There are some new characters introduced as well that expand nicely upon the cast and add some pleasing new angles. The finance minister, Kou, is the most unusual character introduced so far as he wears masks in public all the time but is considered a key member of the kingdom as he handles an immense amount of work in a timely and reputable fashion. Shurei ends up working with him and they tease us with who he might really be. The finance ministers office adds a few new wrinkles as we get to see how Ryuki must work properly with everyone to get what he needs. Another new character is Ensei, a traveler that collapses in front of Shurei's house. It turns out that he actually knows Seiran and a good deal about his past but also has a rather varied past of his own. He ends up working closely with Shurei over time and brings some tension into the household while also being someone who can speak more freely as he's not as closely connected.

What makes up a good deal of these episodes are the small revelations that turn your view of the characters askew. Ryuki isn't strong in this, but he does show his swordplay once more which impresses and surprises others. His intelligence and adeptness at running the kingdom matches that. Seiran's past is known to the viewer now but it's making a few more inroads within the show and skewing perceptions there. The two main advisors are some of the more surprising revelations as their roles aren't anywhere near as clear now, nor are their real goals. Adding in someone like Ensei and particularly Shoka and you have some surprising moments that make you want to go back to the first volume already and reexamine numerous scenes.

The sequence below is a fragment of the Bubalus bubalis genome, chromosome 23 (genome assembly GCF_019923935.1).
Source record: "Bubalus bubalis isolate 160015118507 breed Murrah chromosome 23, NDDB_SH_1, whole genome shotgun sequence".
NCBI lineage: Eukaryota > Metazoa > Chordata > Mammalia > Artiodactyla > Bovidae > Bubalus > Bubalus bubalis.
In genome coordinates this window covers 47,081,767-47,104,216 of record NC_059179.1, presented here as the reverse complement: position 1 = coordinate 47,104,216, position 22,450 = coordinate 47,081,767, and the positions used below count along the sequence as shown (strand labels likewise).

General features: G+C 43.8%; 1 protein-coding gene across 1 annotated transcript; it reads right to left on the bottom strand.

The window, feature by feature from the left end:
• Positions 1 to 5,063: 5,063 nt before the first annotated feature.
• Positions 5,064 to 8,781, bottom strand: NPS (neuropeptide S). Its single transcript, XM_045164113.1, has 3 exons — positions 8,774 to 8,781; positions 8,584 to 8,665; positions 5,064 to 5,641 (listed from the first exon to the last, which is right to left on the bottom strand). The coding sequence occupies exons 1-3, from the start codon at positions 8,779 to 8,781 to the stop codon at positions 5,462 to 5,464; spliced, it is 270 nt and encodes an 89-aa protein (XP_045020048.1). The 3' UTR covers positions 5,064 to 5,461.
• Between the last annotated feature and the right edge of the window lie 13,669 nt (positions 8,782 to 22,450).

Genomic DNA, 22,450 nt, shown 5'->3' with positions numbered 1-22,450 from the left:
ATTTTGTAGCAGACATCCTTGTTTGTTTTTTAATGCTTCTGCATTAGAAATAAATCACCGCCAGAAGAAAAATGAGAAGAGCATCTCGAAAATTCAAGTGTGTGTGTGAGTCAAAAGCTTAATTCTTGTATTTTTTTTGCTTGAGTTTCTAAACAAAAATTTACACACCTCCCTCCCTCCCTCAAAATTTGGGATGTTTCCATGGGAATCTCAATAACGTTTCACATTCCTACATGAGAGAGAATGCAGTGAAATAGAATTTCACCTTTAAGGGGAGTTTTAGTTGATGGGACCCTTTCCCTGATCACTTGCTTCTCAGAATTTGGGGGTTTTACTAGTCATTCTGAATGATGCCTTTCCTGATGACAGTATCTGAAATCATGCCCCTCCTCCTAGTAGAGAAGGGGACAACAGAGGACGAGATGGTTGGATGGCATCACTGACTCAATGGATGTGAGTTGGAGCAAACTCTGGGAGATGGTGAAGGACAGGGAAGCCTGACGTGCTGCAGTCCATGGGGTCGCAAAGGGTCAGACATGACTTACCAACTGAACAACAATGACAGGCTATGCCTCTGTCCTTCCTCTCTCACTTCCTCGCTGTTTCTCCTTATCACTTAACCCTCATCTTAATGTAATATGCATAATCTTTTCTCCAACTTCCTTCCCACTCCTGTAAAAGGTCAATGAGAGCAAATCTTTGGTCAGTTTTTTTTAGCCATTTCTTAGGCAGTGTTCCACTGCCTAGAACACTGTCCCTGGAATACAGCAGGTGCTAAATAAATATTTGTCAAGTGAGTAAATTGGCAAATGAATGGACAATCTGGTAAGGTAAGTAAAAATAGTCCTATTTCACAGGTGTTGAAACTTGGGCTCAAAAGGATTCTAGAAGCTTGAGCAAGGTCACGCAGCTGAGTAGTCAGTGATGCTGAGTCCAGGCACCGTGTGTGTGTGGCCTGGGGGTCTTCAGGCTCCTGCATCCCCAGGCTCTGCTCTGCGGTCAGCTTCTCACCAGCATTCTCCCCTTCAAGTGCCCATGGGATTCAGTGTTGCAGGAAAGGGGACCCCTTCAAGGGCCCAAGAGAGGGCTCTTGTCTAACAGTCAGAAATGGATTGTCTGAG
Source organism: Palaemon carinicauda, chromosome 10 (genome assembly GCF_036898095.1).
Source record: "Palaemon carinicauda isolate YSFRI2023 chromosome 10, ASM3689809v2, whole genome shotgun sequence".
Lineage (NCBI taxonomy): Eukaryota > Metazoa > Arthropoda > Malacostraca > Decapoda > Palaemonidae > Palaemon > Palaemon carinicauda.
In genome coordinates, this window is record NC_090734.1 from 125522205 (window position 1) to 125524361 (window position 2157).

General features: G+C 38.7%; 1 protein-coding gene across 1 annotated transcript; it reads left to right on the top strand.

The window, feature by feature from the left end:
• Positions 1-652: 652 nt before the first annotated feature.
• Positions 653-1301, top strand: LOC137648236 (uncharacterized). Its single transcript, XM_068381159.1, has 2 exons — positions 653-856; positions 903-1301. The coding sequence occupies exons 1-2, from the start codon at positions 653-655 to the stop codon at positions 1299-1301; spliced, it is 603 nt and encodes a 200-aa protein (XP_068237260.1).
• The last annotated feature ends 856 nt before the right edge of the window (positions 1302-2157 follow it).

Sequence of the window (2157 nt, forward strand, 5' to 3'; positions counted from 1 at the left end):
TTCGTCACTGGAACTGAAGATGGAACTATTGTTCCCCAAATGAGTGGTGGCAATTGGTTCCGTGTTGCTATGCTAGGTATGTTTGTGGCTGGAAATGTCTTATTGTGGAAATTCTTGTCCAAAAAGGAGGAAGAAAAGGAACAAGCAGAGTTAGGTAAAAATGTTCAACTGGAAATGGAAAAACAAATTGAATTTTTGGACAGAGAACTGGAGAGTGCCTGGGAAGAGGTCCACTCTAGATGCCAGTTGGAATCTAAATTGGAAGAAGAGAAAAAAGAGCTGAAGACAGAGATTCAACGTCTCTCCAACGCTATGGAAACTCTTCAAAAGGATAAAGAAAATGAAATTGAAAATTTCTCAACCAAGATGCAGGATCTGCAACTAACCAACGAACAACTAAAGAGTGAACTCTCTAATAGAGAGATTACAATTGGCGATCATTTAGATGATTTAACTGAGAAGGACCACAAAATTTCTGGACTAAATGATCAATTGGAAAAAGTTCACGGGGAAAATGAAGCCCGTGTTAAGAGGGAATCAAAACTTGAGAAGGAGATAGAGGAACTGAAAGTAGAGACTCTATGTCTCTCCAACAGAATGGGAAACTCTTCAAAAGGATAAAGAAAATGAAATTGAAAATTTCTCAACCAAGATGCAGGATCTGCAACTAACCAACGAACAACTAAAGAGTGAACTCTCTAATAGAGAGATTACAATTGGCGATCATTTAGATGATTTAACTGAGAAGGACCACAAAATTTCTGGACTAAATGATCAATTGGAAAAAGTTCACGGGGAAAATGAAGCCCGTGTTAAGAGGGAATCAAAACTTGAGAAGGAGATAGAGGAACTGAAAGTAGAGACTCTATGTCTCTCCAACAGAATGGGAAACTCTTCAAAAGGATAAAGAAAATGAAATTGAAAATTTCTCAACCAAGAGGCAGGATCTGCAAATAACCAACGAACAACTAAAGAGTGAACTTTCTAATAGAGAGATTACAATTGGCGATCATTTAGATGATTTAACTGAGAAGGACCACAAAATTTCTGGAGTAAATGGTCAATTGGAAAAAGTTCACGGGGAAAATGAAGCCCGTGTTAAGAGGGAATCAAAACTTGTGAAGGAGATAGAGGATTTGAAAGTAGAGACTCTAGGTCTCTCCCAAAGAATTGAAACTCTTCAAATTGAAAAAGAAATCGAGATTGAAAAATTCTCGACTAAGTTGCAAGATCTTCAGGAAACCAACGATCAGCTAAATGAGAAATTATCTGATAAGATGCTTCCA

In Summary:
The Story of Saiunkoku is shaping up into a different show than you'd expect from the first volume, the animation style and the way it's being marketed. While it may draw in viewers due to its Fushigi Yugi like elements, it is far more likely to appeal to the audience that is longing for something to fill the void left by the Twelve Kingdoms series. It's certainly not at that level yet, but with two seasons that run thirty-nine episodes each and pacing that isn't action oriented, it has plenty of room to grow into something just as strong. These first ten episodes begin to set the stage just right and have completely enticed me with what's come so far.

Japanese 2.0 Language,English 2.0 Language,English Subtitles,Clean Ending

Review Equipment
Sony KDS-R70XBR2 70" LCoS 1080P HDTV, Sony PlayStation3 Blu-ray player via HDMI set to 1080p, Onkyo TX-SR605 Receiver and Panasonic SB-TP20S Multi-Channel Speaker System With 100-Watt Subwoofer.